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Mahopac Forced To Address Mascot Name Change

By Holly Crocco

The Mahopac School Board will be asking the community whether it would like to try to keep the “Mahopac Indians” name and mascot for the district, or go in another direction.

While the matter has been brought up throughout the years, it came to ahead in November after the State Education Department declared that districts need to eliminate any mascots, logos and imagery that have to do with Native Americans. Local school boards must adopt their plans to do so by the end of this school year.

However, if a district is able to get approval from a federally-recognized tribal nation in New York State to keep its name and mascot, SED has said it will let the name remain.

If a district does not adhere to SED’s directive, it could face removal of state aid, and district administration and elected officials may be removed from office.

“I think what we’re hearing from people is the importance of recognizing that indigenous people lived here in our community before we did,” said Superintendent Christine Tona during the board’s Dec. 20 work session meeting.

She explained that the district has taken many steps over the years to eliminate Native American headdress imagery, and the community now cheers “Go ’Pac” at sporting events, as opposed to “Go Indians.” She said the district will be seeking clarification from the state as to whether its current logo – which adorns many buildings, fields, gymnasium floors, clothing and uniforms – is acceptable.

“Our current logo is the ‘M’ with a lance going through it, with an arrow head and a feather,” explained Tona. “We’re not sure if the state is going got say that would be Native American imagery.”

The superintendent said the district is feeling the pressure to pick a direction, as the high school turf field is scheduled to be replaced this summer and if the logo adorning it is going to be changed, the vendor needs to know.

“If we want to have a field ready for the summer when they put the new carpet down, we need to make a decision,” she said. “Do we want to change that to just an ‘M’ in the center of the field just to be safe?”

Board member David Furfaro said the discussion regarding the district’s mascot is long overdue.

“We’ve had this on our plate – I’ve been on the board for five years – for probably four of those years,” he said. “So, I firmly believe that we should have this discussion… We have to listen to opinions that we like and don’t like. We can’t just live in a vacuum.”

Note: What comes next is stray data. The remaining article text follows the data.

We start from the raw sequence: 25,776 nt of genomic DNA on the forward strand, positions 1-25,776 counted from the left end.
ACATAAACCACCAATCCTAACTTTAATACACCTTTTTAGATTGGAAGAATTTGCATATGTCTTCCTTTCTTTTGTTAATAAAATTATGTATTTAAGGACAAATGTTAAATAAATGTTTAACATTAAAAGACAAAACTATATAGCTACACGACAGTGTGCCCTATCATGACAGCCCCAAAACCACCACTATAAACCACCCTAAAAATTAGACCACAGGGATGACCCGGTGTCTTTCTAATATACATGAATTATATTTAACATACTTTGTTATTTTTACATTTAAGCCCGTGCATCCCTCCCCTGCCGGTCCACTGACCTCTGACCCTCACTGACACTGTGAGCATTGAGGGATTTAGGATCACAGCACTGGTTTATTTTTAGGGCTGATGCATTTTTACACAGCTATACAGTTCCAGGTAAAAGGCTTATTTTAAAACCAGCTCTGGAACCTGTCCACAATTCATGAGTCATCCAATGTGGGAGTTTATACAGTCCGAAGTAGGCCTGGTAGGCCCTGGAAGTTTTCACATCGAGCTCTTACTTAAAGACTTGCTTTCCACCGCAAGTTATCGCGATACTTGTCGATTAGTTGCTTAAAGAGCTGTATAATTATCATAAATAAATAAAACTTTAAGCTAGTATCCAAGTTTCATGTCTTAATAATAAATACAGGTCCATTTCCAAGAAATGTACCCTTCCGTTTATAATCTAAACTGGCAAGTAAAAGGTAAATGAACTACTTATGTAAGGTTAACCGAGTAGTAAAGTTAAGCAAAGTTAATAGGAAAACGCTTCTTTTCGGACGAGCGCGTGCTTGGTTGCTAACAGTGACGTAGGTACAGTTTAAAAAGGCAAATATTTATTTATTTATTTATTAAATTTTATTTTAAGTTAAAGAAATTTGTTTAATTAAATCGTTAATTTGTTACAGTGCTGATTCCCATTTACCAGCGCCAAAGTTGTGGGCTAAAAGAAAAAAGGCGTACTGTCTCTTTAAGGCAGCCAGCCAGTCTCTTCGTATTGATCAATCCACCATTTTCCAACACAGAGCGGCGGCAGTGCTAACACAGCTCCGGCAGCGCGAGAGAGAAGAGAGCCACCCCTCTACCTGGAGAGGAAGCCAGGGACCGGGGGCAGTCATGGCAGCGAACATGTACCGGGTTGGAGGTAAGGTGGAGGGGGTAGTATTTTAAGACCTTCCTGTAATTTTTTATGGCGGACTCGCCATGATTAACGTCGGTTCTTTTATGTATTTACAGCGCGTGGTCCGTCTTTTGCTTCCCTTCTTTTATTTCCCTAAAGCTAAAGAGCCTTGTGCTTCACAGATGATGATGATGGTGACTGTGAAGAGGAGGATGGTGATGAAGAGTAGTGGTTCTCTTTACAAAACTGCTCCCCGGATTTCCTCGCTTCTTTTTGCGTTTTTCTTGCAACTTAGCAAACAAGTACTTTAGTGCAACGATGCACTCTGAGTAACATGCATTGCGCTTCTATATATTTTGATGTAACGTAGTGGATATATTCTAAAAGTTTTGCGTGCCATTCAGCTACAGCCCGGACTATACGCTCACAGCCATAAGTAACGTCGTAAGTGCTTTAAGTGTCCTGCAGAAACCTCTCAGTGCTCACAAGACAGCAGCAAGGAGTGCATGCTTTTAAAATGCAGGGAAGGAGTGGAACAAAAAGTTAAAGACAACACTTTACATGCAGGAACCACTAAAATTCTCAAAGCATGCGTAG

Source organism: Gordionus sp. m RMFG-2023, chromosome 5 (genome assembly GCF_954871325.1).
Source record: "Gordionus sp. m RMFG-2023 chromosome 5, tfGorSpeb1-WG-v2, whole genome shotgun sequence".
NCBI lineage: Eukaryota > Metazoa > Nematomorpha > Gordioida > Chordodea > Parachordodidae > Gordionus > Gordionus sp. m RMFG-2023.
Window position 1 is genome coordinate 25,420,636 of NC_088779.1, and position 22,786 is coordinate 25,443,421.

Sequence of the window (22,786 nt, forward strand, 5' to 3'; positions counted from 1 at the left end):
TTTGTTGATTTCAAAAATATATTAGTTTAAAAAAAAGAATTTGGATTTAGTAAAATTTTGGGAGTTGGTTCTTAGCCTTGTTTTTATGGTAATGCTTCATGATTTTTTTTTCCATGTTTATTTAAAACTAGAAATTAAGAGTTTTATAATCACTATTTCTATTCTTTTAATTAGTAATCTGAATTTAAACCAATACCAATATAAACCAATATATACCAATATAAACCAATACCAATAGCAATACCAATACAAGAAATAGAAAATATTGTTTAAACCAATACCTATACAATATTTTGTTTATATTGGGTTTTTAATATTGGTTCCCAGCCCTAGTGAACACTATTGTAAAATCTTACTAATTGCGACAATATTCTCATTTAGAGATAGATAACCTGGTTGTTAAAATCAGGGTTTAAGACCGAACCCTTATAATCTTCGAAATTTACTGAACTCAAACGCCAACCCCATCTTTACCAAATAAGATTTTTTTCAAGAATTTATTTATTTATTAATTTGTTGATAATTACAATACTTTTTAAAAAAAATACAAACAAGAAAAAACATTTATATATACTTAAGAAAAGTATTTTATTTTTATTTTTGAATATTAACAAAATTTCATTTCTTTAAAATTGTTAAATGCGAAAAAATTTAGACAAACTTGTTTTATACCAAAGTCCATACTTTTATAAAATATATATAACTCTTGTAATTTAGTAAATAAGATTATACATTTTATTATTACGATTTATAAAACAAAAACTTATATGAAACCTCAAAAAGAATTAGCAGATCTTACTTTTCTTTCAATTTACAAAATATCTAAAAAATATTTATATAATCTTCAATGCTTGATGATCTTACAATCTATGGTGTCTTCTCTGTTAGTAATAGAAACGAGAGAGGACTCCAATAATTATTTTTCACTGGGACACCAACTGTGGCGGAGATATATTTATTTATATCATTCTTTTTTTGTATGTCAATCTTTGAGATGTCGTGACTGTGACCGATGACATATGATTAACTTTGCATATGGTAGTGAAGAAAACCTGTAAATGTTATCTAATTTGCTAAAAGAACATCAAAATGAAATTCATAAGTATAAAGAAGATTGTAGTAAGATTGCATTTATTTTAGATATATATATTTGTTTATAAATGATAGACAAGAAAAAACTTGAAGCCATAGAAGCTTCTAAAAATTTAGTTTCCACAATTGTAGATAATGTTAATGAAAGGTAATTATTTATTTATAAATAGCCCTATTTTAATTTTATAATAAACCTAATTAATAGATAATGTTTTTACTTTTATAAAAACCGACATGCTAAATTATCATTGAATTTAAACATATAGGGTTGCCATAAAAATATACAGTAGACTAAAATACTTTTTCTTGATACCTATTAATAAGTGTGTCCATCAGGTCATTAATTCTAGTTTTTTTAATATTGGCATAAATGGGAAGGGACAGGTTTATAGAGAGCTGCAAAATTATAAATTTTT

Board member Tanner McCracken agreed, suggesting the district create an ad hoc committee to solicit public opinion, hold a town hall-style meeting, and host a public vote.

“A mascot is supposed to invoke pride,” he said. “This is something that everybody in the community should be voting on.”

Further, McCracken said it’s important that, if the district chooses to seek tribal recognition to keep the “Indians” name and mascot, it is doing so in a way that honors and recognizes the area’s history, and informs and educates the students – and the entire community.

“Think about the blue and gold signs around town that talk about the history of George Washington walking up the road up there (in the hamlet),” he said. “Where are the signs around campus talking about the Wappinger tribe when it was here?”

McCracken and fellow board member Jonathan Schneider agreed that the district should try to obtain tribal recognition, regardless of whether the district keeps its current name or opts for a new one, because of timetable set forth by SED.

“We should be working on getting the tribal recognition even if the advisory vote comes back and says ‘absolutely not,’” said Schneider. “At least we know, if it comes back ‘absolutely,’ we’re not behind the eight ball and already in trouble… I speak with so many residents who overwhelmingly find pride in the name ‘Indians.’”

Board Vice President Adam Savino said this will not be an easy decision to make.

“I don’t think there’s anybody who says ‘We are the Indians’ meant with disrespect,” he said. “It’s meant with honor… I think it would be wrong if we just pushed it aside and said, ‘Yeah, we’re going to take it and change who we are.’ We are Mahopac. We are proud of who we are. We are proud of the area and the history surrounding it.”

Board President Ben DiLullo agreed.

“I think one of the most important things is… we need to infuse the history of this district, the history of this area into the students and the children of the district,” he said.

“The best way to respect indigenous people of our area is for our students to truly understand what this region was like many years ago, and how it’s been created based on the hard work of people who lived here long ago,” added Tona.

The board and administration will be communicating with SED to get further clarification about obtaining tribal recognition, and what specific changes need to be made, before going forward.


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